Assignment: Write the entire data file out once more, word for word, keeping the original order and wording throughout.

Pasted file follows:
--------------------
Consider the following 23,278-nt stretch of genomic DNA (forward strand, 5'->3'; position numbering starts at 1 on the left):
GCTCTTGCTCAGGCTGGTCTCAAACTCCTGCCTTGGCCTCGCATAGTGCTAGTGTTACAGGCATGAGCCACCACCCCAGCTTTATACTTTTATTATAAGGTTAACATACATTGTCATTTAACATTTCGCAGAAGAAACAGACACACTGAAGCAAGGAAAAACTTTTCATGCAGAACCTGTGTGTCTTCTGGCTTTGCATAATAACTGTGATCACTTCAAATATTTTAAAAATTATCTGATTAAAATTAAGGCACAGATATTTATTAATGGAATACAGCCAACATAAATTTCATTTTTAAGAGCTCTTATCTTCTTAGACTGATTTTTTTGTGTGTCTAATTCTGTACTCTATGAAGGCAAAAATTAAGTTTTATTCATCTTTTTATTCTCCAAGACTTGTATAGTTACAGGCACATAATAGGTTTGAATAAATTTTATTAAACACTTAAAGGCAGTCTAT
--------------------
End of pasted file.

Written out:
Consider the following 23,278-nt stretch of genomic DNA (forward strand, 5'->3'; position numbering starts at 1 on the left):
GCTCTTGCTCAGGCTGGTCTCAAACTCCTGCCTTGGCCTCGCATAGTGCTAGTGTTACAGGCATGAGCCACCACCCCAGCTTTATACTTTTATTATAAGGTTAACATACATTGTCATTTAACATTTCGCAGAAGAAACAGACACACTGAAGCAAGGAAAAACTTTTCATGCAGAACCTGTGTGTCTTCTGGCTTTGCATAATAACTGTGATCACTTCAAATATTTTAAAAATTATCTGATTAAAATTAAGGCACAGATATTTATTAATGGAATACAGCCAACATAAATTTCATTTTTAAGAGCTCTTATCTTCTTAGACTGATTTTTTTGTGTGTCTAATTCTGTACTCTATGAAGGCAAAAATTAAGTTTTATTCATCTTTTTATTCTCCAAGACTTGTATAGTTACAGGCACATAATAGGTTTGAATAAATTTTATTAAACACTTAAAGGCAGTCTAT